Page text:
Applications that strictly comply with Apple’s software design guidelines for macOS and don’t need to be deeply integrated into the operating system, are usually installed by a simple “drag and drop” operation. This means no actual installation is necessary, you just drag the application icon into one of your application folders and can launch it immediately.
For “Apps” bought from the Mac App Store, new, modified rules apply: Apps are installed automatically and they should be removed with the Launchpad application only.
However, macOS automatically creates additional files when you work with a new application, for example files to store the personal preference settings for each user, or cache folders for download files, when applications are accessing the Internet to search for automatic updates, etc. You can simply “uninstall” a drag-and-drop application by dragging its icon to the Trash. This won’t remove all the aforementioned other support files, however. This is were the uninstallation assistant of TinkerTool System can help.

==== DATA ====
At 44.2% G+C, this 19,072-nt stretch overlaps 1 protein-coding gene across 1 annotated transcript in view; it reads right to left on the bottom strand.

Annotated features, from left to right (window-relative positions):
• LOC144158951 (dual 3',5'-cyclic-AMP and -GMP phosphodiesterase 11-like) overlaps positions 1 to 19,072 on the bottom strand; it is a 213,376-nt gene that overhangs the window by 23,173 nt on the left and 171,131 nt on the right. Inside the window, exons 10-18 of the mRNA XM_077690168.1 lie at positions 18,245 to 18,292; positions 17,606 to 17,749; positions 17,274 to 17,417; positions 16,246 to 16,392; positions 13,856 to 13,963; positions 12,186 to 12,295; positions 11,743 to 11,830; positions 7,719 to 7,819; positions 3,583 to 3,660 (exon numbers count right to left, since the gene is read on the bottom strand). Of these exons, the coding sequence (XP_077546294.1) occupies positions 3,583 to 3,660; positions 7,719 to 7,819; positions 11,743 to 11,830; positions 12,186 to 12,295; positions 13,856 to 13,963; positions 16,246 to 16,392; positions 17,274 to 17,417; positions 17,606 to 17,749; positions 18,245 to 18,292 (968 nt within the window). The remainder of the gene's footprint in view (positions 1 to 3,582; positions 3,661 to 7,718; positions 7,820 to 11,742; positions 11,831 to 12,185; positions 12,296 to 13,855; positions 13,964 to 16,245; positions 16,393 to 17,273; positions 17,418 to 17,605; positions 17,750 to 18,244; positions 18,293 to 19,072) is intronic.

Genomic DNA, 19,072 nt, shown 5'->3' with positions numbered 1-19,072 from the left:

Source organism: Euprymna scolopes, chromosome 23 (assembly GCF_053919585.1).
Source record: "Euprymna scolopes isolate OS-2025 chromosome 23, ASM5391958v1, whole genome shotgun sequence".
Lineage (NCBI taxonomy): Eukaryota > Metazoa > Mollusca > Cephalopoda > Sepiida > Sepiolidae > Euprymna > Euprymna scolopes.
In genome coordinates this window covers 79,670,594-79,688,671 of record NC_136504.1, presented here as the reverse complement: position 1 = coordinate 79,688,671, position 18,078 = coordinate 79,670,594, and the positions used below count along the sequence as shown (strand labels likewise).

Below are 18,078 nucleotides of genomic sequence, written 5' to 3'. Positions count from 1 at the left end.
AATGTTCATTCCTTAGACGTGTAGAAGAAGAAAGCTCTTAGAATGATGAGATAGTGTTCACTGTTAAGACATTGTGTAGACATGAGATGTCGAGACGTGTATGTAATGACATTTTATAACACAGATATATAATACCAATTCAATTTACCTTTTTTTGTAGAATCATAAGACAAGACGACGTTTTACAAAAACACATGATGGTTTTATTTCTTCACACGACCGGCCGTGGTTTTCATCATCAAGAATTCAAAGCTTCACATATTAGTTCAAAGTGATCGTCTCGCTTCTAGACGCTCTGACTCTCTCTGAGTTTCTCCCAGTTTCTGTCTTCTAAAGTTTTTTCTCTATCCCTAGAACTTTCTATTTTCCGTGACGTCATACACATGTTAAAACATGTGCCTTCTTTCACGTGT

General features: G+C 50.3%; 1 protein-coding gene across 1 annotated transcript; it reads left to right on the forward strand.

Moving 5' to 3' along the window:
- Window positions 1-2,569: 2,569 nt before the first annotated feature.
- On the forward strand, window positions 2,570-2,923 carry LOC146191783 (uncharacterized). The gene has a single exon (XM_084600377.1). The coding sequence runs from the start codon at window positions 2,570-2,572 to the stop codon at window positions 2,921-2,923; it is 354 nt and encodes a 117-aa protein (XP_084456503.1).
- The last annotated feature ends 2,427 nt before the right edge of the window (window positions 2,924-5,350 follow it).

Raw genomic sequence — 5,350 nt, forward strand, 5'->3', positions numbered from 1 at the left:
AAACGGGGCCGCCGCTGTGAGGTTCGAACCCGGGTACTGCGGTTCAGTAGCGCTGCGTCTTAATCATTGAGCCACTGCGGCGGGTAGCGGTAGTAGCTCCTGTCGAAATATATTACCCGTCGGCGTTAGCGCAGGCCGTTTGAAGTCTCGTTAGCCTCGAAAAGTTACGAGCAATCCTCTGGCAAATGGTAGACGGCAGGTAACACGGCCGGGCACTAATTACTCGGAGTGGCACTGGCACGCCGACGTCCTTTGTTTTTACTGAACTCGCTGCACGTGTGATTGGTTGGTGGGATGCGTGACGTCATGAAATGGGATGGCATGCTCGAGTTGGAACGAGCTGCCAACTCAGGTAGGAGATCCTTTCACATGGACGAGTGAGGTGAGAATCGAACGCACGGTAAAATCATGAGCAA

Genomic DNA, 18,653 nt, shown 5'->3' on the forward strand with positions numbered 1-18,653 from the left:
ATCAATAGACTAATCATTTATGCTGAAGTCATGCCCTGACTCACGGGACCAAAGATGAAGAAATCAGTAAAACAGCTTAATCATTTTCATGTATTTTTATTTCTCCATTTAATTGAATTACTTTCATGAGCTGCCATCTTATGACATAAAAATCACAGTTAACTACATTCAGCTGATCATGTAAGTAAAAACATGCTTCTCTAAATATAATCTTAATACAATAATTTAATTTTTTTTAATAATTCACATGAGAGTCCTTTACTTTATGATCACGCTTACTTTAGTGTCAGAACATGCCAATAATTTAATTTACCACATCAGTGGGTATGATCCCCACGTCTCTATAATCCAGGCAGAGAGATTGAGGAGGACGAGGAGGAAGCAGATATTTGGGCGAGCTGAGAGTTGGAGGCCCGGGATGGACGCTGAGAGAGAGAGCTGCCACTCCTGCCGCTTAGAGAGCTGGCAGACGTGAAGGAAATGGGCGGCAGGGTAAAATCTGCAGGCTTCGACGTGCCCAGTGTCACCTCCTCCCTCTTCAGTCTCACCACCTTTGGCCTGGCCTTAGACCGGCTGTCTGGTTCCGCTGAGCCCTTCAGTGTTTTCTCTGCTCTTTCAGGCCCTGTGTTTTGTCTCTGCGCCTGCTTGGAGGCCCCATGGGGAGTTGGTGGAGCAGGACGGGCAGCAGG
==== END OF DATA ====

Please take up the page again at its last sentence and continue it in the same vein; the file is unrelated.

This feature was initially designed for classic versions of Mac OS X which allowed users to install additional operating system plug-ins in specific folders. It no longer makes sense in modern versions of macOS and is not available in macOS Catalina or later.
It is possible to let TinkerTool System search for software components automatically, offering the potential candidates for the uninstallation assistant. The found components will be listed in a table with their names, icons, paths, version numbers, and the dates of last usage. TinkerTool System can search for the following categories of software:
To use the search, perform the following steps:
The job of the uninstallation assistant is to help you to identify all associated components that might have been created by the software component you want to remove. You can let TinkerTool System automatically remove the other files and folders as well, cleaning the entire computer. There are in fact four different levels of clean-up you can choose from: